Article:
Judge clears way for libel suit in cyberspace
NEW YORK–In late May a trial court judge allowed a $200 million libel suit to go forward against the Prodigy Services Company after ruling that the on-line provider was not just a distributor of information, but a publisher.
State Supreme Court Justice Stuart L. Ain of Mineola held that Prodigy may be held liable for statements posted by a user on its on-line service. An unknown Prodigy user posted statements accusing a Long Island securities firm, Stratton Oakmont, Inc., of fraud and criminal activity. Stratton Oakmont has been the subject of an investigation for irregularities by the Securities and Exchange Commission.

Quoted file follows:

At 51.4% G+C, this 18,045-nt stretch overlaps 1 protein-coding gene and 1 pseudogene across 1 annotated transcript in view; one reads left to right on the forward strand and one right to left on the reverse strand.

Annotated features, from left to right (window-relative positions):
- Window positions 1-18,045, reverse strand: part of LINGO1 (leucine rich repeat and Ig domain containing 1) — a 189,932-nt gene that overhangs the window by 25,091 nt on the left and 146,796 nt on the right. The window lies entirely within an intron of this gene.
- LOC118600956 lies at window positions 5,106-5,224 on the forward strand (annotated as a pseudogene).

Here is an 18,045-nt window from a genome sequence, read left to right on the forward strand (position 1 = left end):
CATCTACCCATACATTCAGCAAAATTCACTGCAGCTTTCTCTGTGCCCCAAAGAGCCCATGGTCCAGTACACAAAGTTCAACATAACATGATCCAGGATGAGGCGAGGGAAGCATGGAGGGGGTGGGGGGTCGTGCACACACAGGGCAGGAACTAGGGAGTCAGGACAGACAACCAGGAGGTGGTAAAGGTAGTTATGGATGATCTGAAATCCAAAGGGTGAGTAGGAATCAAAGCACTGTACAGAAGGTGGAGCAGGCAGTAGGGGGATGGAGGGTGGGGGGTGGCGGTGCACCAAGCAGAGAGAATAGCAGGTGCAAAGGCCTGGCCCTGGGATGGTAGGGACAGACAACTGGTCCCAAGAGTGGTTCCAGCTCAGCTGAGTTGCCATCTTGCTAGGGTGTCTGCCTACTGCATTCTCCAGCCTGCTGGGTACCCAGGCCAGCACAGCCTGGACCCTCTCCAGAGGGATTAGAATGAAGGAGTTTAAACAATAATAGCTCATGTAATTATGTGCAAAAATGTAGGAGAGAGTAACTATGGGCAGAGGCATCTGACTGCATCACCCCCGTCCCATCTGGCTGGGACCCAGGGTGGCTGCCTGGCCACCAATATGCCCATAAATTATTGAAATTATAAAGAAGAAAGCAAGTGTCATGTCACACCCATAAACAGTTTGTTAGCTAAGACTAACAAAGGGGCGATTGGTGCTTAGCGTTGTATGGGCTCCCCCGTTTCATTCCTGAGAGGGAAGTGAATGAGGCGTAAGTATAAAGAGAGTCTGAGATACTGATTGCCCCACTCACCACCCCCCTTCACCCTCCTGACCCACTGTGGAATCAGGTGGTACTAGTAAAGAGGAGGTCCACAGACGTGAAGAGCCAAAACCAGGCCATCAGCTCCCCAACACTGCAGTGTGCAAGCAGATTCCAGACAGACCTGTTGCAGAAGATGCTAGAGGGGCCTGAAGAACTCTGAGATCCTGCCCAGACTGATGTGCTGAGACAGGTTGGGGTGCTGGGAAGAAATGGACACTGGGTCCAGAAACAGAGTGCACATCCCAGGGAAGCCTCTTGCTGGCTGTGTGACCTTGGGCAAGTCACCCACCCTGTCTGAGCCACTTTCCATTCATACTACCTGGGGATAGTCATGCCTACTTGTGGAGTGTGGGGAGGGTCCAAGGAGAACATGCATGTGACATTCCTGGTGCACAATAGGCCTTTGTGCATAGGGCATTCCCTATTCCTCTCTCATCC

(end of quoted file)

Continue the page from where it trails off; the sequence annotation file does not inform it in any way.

In his ruling, the judge explained that Prodigy uses human monitors and automated systems to monitor postings, and does not merely act as a conduit for unfiltered information, reported The Times. Thus, the court distinguished Prodigy from other on-line services, which function like a library or bookstore because they exercise no editorial power over the material offered.
The allegedly libelous statements were posted in October on Prodigy’s “Money Talk” electronic bulletin board forum. The court held that the subcontractor who managed the forum, Charles Epstein, was acting as an agent of Prodigy. The securities firm claims that Prodigy was responsible for Epstein’s failure to remove the statements quickly.
Prodigy is jointly owned by I.B.M. and Sears, Roebuck & Company. (Stratton Oakmont v. Prodigy Services Company)